SEOUL, Dec. 11 (Korea Bizwire) — “No Brand” burgers from Shinsegae Food Inc., the food manufacturing arm of South Korean retail giant Shinsegae, are dominating the hamburger market.
Analysts say that Shinsegae’s cost-effectiveness strategy for its new No Brand Burger restaurants is behind such growth.
The company managed to lower the price by more than 1,000 won (US$0.84) compared to its competitors while maintaining similar quality.
Driving on without a stop, Shinsegae Food is planning to expand its stores and even pursue a franchise business.
As of the end of last month, sales at No Brand Burger exceeded 350,000 units.
In other words, four stores have sold more than 100,000 burgers a month on average, including the first No Brand Burger store in Seoul, which opened in August. Each store has between 1,000 and 1,500 daily sales.
In the retail industry, if daily sales of hamburgers exceed 1,000 units per store, it is recognized as “Class A performance.”
In particular, the Hongdae branch has become a popular place with customers waiting in line for more than an hour before eating, as No Brand hamburger has proven to be a draw among younger customers.
The secret to the popularity of No Brand Burger is reasonable prices combined with good taste and quality.
The company focused extensively on research and development of the menu. Some 20 chefs from the affiliated food research institute developed the company’s burger offerings over a period of three years.
In addition, the company made the most of its know-how in distributing and manufacturing food products to the fullest extent possible to lower the price.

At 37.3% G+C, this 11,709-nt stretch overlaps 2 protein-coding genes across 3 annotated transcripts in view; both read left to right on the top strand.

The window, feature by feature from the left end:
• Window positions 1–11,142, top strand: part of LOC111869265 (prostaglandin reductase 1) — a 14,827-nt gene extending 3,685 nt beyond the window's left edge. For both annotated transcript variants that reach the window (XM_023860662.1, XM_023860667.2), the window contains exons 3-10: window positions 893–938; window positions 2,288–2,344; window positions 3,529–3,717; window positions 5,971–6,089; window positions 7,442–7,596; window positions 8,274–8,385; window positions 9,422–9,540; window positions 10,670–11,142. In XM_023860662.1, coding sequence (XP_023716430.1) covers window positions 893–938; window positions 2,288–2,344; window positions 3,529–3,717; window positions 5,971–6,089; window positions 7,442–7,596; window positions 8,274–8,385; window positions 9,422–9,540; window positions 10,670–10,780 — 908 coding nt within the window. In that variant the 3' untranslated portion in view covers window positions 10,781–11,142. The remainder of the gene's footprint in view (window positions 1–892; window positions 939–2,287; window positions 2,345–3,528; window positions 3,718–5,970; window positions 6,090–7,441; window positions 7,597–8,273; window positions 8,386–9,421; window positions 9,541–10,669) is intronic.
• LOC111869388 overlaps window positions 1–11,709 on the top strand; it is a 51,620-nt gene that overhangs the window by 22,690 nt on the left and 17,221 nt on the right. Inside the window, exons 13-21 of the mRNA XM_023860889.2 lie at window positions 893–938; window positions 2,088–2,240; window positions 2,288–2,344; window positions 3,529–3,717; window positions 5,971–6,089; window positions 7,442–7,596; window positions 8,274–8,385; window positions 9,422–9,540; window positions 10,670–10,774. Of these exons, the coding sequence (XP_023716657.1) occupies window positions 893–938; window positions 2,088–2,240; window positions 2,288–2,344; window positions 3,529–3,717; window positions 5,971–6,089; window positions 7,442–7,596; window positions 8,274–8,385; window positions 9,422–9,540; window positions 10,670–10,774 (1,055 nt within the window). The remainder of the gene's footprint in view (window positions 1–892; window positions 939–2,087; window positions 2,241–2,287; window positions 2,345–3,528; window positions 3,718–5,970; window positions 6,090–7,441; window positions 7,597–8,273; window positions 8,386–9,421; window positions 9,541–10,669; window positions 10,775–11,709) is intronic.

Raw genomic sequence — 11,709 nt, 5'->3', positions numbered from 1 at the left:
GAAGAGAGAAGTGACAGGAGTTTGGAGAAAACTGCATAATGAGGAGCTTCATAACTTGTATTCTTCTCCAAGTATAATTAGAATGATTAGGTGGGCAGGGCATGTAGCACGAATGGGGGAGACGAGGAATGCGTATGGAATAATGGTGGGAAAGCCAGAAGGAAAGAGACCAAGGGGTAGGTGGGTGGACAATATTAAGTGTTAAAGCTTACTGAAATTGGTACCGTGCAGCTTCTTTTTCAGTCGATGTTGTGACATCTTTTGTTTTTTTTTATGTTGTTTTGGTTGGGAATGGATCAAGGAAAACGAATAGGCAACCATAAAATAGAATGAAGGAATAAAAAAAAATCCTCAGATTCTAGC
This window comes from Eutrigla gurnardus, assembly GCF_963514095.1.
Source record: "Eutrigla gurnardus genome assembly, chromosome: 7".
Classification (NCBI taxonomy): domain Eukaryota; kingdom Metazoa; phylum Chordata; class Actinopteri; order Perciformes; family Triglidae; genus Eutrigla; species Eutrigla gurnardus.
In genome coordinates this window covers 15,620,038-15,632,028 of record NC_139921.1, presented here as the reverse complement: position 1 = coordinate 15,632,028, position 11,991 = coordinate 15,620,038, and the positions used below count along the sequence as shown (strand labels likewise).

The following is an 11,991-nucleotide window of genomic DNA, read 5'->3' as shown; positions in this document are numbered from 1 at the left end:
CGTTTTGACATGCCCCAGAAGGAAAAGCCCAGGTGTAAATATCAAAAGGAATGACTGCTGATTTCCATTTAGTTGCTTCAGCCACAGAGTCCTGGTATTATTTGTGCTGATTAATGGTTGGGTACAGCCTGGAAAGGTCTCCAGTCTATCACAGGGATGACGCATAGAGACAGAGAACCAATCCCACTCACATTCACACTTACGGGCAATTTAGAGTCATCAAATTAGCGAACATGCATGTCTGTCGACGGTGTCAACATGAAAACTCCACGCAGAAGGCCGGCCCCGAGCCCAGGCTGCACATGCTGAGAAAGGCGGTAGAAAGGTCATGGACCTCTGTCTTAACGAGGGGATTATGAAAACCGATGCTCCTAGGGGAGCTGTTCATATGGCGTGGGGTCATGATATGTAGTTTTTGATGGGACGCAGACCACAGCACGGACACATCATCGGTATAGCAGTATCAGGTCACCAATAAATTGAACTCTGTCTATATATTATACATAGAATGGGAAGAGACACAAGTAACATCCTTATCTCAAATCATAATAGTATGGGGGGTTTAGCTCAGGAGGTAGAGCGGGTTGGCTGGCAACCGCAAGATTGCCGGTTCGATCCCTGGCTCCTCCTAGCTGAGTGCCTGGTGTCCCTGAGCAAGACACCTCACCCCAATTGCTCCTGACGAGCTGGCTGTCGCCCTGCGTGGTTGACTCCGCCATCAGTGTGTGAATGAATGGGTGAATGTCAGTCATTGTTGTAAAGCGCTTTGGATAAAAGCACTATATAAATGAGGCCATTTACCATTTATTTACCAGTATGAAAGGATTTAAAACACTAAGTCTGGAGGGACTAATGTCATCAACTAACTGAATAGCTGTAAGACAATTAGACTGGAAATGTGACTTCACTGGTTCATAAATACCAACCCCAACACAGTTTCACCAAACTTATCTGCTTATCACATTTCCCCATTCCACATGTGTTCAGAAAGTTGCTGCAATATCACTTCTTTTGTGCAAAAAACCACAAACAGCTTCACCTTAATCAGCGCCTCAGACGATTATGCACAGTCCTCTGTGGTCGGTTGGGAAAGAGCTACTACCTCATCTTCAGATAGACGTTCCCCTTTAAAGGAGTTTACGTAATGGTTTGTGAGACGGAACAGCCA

The price of the No Brand burger is between 1,900-5,300 won for a burger and 3900-6,900 won for a ‘set’ that includes fried potatoes and a beverage.
Its flagship burger, NBB Signature, which costs 3,500 won (US$2.93) for the burger alone and 5,300 won for a set, is also cheaper than the 6,200 won cheeseburger set at Lotteria, the nation’s number one hamburger franchise.
What is making such prices possible is so-called ‘joint orders’.
Considering that it is not easy to secure a competitive edge in price by placing individual orders for each ingredient, Shinsegae Food placed orders for of all the ingredients at once with the food ingredients managers of each business unit and lowered the prices of the most basic ingredients.
Moreover, it also used its own ingredient factory to secure hamburger patties and pre-prepared vegetables, cleaned and chopped, reducing unnecessary distribution costs.
D. M. Park (firstname.lastname@example.org)